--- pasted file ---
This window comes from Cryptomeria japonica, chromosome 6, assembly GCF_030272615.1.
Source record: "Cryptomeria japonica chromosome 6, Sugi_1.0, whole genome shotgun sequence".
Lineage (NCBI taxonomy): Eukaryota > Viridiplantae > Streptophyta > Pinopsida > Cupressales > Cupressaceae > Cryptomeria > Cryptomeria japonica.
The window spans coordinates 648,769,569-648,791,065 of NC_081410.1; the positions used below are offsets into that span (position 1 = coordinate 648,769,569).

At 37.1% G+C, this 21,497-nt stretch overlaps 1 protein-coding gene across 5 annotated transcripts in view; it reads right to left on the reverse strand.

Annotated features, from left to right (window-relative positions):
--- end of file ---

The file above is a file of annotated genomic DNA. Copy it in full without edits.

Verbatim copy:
This window comes from Cryptomeria japonica, chromosome 6, assembly GCF_030272615.1.
Source record: "Cryptomeria japonica chromosome 6, Sugi_1.0, whole genome shotgun sequence".
Lineage (NCBI taxonomy): Eukaryota > Viridiplantae > Streptophyta > Pinopsida > Cupressales > Cupressaceae > Cryptomeria > Cryptomeria japonica.
The window spans coordinates 648,769,569-648,791,065 of NC_081410.1; the positions used below are offsets into that span (position 1 = coordinate 648,769,569).

At 37.1% G+C, this 21,497-nt stretch overlaps 1 protein-coding gene across 5 annotated transcripts in view; it reads right to left on the reverse strand.

Annotated features, from left to right (window-relative positions):